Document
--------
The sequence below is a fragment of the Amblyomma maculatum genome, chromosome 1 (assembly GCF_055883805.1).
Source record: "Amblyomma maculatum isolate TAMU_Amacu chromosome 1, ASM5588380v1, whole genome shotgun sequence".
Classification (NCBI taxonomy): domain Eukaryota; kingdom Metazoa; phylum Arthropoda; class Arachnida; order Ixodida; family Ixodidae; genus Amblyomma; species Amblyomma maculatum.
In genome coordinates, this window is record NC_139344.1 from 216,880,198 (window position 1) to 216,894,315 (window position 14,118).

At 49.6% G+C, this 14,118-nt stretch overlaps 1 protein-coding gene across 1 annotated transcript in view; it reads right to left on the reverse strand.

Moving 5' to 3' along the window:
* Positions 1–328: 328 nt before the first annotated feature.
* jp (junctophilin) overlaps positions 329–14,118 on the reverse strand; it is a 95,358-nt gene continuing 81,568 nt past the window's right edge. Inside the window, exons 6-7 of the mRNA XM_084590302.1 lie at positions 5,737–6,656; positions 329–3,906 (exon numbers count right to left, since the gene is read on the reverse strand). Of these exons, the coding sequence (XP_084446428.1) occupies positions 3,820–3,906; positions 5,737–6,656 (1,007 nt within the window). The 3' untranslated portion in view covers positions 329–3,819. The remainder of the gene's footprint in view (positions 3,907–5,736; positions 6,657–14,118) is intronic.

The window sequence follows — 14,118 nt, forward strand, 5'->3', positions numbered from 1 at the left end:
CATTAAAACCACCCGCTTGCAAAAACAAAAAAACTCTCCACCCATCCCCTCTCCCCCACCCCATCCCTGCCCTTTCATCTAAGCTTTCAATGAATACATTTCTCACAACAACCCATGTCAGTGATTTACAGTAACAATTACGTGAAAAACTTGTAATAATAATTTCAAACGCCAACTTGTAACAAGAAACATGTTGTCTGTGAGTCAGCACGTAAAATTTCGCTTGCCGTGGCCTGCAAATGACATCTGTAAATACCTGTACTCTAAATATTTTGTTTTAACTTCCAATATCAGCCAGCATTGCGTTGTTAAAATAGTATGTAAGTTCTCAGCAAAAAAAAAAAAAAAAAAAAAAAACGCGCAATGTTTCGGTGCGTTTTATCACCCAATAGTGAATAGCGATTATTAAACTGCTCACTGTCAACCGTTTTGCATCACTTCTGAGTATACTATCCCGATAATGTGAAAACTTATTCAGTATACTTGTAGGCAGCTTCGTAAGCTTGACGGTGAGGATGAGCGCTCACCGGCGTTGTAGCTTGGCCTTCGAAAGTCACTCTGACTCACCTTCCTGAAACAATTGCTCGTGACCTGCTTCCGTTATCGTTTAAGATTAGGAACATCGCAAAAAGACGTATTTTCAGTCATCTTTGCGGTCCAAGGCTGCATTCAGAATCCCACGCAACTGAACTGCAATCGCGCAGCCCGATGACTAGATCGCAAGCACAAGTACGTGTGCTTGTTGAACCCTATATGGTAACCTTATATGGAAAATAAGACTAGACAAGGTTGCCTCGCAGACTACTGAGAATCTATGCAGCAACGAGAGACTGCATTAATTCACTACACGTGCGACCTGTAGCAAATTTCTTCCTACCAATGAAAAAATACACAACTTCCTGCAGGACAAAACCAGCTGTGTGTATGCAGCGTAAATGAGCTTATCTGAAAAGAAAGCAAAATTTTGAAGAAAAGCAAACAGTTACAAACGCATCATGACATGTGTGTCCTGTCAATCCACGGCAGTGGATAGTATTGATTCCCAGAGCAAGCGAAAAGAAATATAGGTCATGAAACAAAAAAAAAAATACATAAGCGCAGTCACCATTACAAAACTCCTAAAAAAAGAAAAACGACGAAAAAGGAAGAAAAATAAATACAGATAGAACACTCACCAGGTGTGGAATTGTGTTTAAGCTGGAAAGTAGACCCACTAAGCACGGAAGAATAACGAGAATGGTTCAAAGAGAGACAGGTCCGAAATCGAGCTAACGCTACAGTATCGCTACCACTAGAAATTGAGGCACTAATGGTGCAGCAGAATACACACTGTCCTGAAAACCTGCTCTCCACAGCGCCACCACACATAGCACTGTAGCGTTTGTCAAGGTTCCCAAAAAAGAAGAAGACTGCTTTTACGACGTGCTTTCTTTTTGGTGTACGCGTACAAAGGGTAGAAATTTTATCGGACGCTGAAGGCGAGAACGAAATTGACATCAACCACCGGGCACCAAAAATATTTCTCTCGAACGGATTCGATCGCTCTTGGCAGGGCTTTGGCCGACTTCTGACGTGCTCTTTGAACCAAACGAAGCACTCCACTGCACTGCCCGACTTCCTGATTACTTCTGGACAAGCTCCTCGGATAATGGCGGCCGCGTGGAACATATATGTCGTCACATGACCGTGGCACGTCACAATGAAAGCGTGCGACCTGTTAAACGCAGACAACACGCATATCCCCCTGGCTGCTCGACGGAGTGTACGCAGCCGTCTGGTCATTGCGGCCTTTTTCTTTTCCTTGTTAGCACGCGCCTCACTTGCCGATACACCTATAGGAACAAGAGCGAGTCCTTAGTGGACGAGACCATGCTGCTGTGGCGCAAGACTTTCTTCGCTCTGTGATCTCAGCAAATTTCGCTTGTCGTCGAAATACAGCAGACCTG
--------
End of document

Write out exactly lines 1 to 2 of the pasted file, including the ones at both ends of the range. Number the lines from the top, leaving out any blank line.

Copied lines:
The sequence below is a fragment of the Amblyomma maculatum genome, chromosome 1 (assembly GCF_055883805.1).
Source record: "Amblyomma maculatum isolate TAMU_Amacu chromosome 1, ASM5588380v1, whole genome shotgun sequence".